Today, Khatib is at pains to distance his organization from terrorism and to present the faith in as acceptable a light as possible. He addresses this issue by raising the subject of Osama bin Laden. “Maybe,” he says, “Osama has nostalgia for the past. He says the world is in two camps: Islam and not Islam. Well, what can that mean for us in Canada? We don’t want to fight. Canada hasn’t oppressed us.”

Perhaps not, but the bookshelves of Khatib’s office are heavy with English translations of the Koran that have been annotated by Wahhabi scholars contemptuous of the most-followed religions in Canada. For example, sura 15:9 is accompanied by a footnote reading: “This Verse is a challenge to mankind and everyone is obliged to believe in the miracles of this Koran . . . . All the other holy books, the Torah, the Gospel, have been corrupted.” In fact sura 15:9 says nothing about other faiths. Other famous suras, which clearly advocate religious tolerance, have no footnotes.

Most Canadian Muslims are clearly seeking to build bridges to their non-Muslim neighbours. Even Mohamad Khatib acknowledges that “half the world’s Muslims want to come to the West.” He chuckles when told that what Aly Hindy most likes about Canada is that faraway relatives can’t come nosing into his private life. “Why does Aly Hindy stay here?” asks Khatib rhetorically. “Because this is a good place to live.” Other conservatives are much further down the road to integration. Mohamed Elmasry, head of the influential Canadian Islamic Congress (cic), is married to a woman from Nova Scotia and has a daughter who is a Crown attorney. His daughter does not wear the head scarf, as many believe the Koran commands. “She says,” explains Elmasry, that ” ‘I’m already odd in this profession. Wearing the hijab would be too much!’ ” Elmasry has no time for Wahhabi-style apartheid. “It is anti-Islamic to propagate isolation, especially in a multicultural society,” he says.

But his affable presentation belies a troubling nostalgia for Islamic government, which he would still like to see triumphant in his native Egypt. He also argues, against all evidence, that Afghanistan’s ruthless Taliban did not oppress women as part of their strict orthodox regime, which harboured bin Laden as he planned his 2001 attack on the World Trade Center and the Pentagon. Elmasry is caught between two worlds but he has made a commitment to Canada. At his behest, this summer the cic will offer courses in Canadian history and culture to imams arriving from abroad.

Others are resisting attempts at modernizing the faith. Once a feminist living in Australia, twelve years ago Katherine Bullock married a Muslim and converted. Now in Toronto, she wears a blue hijab pinned at the neck, refrains from listening to pop music, and declines to shake hands with men. Bullock has a doctorate in political theory, and has also written a book defending the place of women in Islam. To understand a woman’s place in the religion, she says, the liberal idea of equality must be set aside. “If we can agree that men and women can be different and no less respectful of each other,” she says, “that’s the beginning of genuine cross-cultural understanding.”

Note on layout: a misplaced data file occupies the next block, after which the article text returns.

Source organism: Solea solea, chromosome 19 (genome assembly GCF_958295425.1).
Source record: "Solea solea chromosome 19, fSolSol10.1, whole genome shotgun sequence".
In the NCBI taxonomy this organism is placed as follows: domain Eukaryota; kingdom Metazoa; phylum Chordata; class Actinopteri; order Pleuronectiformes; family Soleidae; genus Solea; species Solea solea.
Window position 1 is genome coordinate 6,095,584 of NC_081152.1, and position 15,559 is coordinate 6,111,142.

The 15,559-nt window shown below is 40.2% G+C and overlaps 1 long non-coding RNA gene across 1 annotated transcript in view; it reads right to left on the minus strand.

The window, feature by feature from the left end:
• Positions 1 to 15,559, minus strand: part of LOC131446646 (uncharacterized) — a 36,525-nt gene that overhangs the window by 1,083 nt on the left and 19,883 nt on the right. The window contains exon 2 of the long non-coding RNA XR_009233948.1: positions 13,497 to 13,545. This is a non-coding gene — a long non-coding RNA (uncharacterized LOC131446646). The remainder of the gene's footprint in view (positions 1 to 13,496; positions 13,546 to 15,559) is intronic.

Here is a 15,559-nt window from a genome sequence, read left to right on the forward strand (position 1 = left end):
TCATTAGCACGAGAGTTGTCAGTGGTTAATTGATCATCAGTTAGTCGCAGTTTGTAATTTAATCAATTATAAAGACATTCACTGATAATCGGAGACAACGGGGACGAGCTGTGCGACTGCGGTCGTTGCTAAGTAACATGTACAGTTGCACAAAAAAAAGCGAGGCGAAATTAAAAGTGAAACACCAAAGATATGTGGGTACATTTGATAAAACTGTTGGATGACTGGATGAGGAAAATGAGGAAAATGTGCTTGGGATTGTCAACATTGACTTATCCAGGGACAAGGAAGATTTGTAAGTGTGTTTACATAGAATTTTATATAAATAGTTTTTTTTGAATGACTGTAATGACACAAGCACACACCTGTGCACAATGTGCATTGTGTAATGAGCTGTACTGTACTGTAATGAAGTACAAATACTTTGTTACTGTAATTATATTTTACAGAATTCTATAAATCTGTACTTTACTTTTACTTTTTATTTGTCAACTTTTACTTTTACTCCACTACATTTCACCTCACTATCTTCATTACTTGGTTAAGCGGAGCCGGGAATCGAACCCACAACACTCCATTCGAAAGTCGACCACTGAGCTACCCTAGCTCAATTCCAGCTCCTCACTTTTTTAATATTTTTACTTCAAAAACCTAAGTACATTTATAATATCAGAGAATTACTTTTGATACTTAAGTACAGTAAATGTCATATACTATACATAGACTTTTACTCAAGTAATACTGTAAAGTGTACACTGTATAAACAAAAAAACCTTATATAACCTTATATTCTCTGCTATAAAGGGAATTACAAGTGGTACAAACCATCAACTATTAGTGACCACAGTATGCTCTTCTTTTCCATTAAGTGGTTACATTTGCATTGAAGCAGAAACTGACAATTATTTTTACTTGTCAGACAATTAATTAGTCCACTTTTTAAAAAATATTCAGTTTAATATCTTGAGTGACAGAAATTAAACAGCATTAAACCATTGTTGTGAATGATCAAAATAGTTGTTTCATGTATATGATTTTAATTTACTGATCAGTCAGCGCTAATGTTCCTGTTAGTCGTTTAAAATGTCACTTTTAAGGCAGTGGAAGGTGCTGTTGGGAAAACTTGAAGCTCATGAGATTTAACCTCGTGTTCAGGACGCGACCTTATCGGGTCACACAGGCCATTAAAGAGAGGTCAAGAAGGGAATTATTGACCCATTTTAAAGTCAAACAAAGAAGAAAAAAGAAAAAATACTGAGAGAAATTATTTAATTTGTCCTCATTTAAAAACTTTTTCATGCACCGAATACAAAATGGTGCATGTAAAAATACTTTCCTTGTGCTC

But Bullock does not believe that Canadians really wish to understand the values of conservative Muslims. There is an “orientalist lens through which the West looks at Islam,” she says. “Journalists want a great clip that confirms the pre-existing narrative.” An example is the notorious “Merry Christmas” directive. Bullock doesn’t say “Merry Christmas” either, but it’s not because she hates or dislikes Christians. “It’s just a way of preserving a communal way of life,” she explains. “If I don’t say Merry Christmas, it’s not that I don’t wish that person well, or wouldn’t help them if they needed help, but that I don’t wish to validate their religion.” Too much mingling, she fears, will lead Muslims into the liberal melting pot where, as described by Tariq Ramadan, “the Jewish or Christian origins have faded or simply disappeared.”

As I walk with her through the Islamic Centre of Canada in Mississauga, where she is a director, it becomes clear in how many ways Muslim life diverges from that of mainstream Canada. The building contains not only a prayer room, but a housing office where the faithful can purchase a home without using a mortgage, because borrowing money at interest is considered sinful. It also has a morgue to provide the rituals of Muslim burial and a small high school, where girls and boys sit separately in the same classroom. Passing through the building, we are inundated by waves of teenage girls in black gowns, wearing white head scarves with exquisite lacework. Their faces are mischievous and shy by turns as they acknowledge the presence of an outsider.

Bullock, with her academic background and fluent English, has been one of the most persuasive defenders of a proposal to use shariah family law in Ontario to settle family and property disputes. The imams of many large conservative mosques are also in favour, and a commission under former mpp Marion Boyd has recommended its adoption.

But many Muslim women are opposed, and their fears illustrate the gulf between radical and moderate Muslims in Canada. Under Ontario’s 1991 Arbitration Act, couples can voluntarily settle family disputes according to their own religious laws. Hasidic Jews already do this. The problem is that Muslim family law treats women unequally, in some cases granting the father automatic custody of children. This clearly violates the Charter of Rights and Freedoms. Boyd dealt with this by asserting that the Charter will prevail where it conflicts with Muslim law. She recommended creating safeguards to ensure that women are not coerced by male relatives. “We are talking about the use of Muslim principles,” said Boyd, “within the context of Ontario and Canadian law.”

But even Muslim women who support the Ontario initiative want it monitored to ensure that hard-liners like Hindy don’t take control of the process. One of them is Maryam Dadabhoy, who was born twenty-three years ago in the United States and who now lives in Mississauga. She is a devout believer. But knowing the cruelties inflicted on women in some Muslim countries, she will not use Ontario’s Arbitration Act “unless there are checks and balances so the Wahhabi don’t run it.”